Ranjan, Sarita; Gundu, Ranjit Kumar; Ranjan, Akash

2006-01-01

245

Publication Bias in Antipsychotic Trials: An Analysis of Efficacy Comparing the Published Literature to the US Food and Drug Administration Database  

PubMed Central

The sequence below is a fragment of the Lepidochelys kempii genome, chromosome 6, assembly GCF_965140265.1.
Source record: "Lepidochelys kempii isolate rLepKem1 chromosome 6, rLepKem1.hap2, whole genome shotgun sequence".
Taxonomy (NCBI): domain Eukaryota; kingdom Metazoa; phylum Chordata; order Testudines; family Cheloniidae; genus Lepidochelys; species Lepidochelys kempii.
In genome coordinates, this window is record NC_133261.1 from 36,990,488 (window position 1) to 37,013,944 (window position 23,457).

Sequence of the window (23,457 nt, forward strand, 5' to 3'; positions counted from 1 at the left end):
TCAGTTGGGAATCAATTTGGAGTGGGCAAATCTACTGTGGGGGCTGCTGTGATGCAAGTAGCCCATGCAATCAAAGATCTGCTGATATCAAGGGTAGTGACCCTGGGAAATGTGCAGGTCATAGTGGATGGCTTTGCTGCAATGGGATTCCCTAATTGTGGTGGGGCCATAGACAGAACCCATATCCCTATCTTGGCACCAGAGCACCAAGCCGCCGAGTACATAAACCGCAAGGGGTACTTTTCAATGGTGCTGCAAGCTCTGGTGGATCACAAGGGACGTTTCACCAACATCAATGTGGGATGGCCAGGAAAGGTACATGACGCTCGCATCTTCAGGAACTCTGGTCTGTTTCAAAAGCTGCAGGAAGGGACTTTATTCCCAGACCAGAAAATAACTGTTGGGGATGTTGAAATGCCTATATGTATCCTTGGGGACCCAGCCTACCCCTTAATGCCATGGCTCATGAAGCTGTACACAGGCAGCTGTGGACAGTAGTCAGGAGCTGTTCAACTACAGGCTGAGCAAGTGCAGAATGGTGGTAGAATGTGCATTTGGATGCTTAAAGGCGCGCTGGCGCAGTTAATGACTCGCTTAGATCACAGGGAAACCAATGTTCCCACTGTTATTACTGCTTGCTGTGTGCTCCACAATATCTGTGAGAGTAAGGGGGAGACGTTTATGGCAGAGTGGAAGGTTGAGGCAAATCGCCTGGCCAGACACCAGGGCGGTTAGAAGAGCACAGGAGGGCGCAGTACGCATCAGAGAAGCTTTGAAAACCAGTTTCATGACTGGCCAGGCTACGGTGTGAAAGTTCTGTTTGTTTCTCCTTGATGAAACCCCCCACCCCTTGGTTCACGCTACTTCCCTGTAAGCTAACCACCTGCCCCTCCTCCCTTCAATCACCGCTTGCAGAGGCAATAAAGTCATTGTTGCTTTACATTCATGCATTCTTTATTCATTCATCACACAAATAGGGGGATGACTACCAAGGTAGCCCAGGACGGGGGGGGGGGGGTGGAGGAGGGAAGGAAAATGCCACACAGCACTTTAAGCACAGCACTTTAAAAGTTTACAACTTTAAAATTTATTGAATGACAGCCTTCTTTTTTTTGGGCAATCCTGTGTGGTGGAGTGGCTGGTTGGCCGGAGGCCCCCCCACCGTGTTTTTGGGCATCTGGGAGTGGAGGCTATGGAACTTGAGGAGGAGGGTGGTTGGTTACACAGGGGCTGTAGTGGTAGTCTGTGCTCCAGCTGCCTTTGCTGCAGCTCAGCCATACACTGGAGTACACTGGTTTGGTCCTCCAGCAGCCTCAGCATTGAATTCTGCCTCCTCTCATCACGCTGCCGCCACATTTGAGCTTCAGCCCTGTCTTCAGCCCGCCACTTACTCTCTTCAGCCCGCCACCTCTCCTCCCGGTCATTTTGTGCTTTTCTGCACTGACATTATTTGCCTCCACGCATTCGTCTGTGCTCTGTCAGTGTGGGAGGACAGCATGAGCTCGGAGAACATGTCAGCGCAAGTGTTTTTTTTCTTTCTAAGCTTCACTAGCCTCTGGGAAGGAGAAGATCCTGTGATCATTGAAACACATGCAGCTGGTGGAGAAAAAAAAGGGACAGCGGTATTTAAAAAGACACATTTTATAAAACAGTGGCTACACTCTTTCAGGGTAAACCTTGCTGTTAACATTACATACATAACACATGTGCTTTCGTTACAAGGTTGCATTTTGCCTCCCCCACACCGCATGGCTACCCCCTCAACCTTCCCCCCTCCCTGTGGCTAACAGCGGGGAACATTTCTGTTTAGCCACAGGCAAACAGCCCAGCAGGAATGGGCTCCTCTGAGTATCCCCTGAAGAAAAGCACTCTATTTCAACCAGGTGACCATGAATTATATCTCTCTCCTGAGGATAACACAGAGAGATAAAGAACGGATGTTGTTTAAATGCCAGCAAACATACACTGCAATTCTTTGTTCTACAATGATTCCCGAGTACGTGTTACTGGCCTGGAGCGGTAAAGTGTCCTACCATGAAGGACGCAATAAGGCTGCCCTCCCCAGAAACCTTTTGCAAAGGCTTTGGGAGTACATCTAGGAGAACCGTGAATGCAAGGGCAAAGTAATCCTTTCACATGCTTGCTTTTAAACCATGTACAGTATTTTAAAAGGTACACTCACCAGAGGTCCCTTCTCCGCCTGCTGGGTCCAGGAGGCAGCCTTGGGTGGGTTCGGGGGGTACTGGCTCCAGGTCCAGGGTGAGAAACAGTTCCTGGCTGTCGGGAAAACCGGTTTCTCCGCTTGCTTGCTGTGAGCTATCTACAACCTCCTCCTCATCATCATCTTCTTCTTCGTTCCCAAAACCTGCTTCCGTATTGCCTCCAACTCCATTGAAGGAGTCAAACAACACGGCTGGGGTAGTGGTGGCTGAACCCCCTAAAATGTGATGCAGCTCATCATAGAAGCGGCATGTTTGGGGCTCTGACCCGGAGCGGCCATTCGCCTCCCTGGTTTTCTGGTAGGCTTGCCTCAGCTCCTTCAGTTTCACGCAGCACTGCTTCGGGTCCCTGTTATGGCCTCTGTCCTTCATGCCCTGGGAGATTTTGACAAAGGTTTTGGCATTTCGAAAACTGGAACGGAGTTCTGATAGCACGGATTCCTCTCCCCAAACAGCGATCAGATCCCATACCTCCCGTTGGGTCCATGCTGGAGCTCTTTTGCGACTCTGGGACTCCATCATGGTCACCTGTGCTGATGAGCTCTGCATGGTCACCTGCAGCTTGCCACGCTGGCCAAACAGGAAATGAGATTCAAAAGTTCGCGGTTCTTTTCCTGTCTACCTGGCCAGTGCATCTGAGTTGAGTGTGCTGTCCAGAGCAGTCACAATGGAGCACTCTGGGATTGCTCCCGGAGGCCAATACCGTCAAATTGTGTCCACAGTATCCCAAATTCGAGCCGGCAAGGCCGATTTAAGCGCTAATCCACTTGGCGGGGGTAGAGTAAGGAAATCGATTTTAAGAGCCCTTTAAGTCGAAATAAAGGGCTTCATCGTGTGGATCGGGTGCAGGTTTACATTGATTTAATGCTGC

Background Publication bias compromises the validity of evidence-based medicine, yet a growing body of research shows that this problem is widespread. Efficacy data from drug regulatory agencies, e.g., the US Food and Drug Administration (FDA), can serve as a benchmark or control against which data in journal articles can be checked. Thus one may determine whether publication bias is present and quantify the extent to which it inflates apparent drug efficacy. Methods and Findings FDA Drug Approval Packages for eight second-generation antipsychotics—aripiprazole, iloperidone, olanzapine, paliperidone, quetiapine, risperidone, risperidone long-acting injection (risperidone LAI), and ziprasidone—were used to identify a cohort of 24 FDA-registered premarketing trials. The results of these trials according to the FDA were compared with the results conveyed in corresponding journal articles. The relationship between study outcome and publication status was examined, and effect sizes derived from the two data sources were compared. Among the 24 FDA-registered trials, four (17%) were unpublished. Of these, three failed to show that the study drug had a statistical advantage over placebo, and one showed the study drug was statistically inferior to the active comparator. Among the 20 published trials, the five that were not positive, according to the FDA, showed some evidence of outcome reporting bias. However, the association between trial outcome and publication status did not reach statistical significance. Further, the apparent increase in the effect size point estimate due to publication bias was modest (8%) and not statistically significant. On the other hand, the effect size for unpublished trials (0.23, 95% confidence interval 0.07 to 0.39) was less than half that for the published trials (0.47, 95% confidence interval 0.40 to 0.54), a difference that was significant. Conclusions The magnitude of publication bias found for antipsychotics was less than that found previously for antidepressants, possibly because antipsychotics demonstrate superiority to placebo more consistently. Without increased access to regulatory agency data, publication bias will continue to blur distinctions between effective and ineffective drugs. Please see later in the article for the Editors' Summary PMID:22448149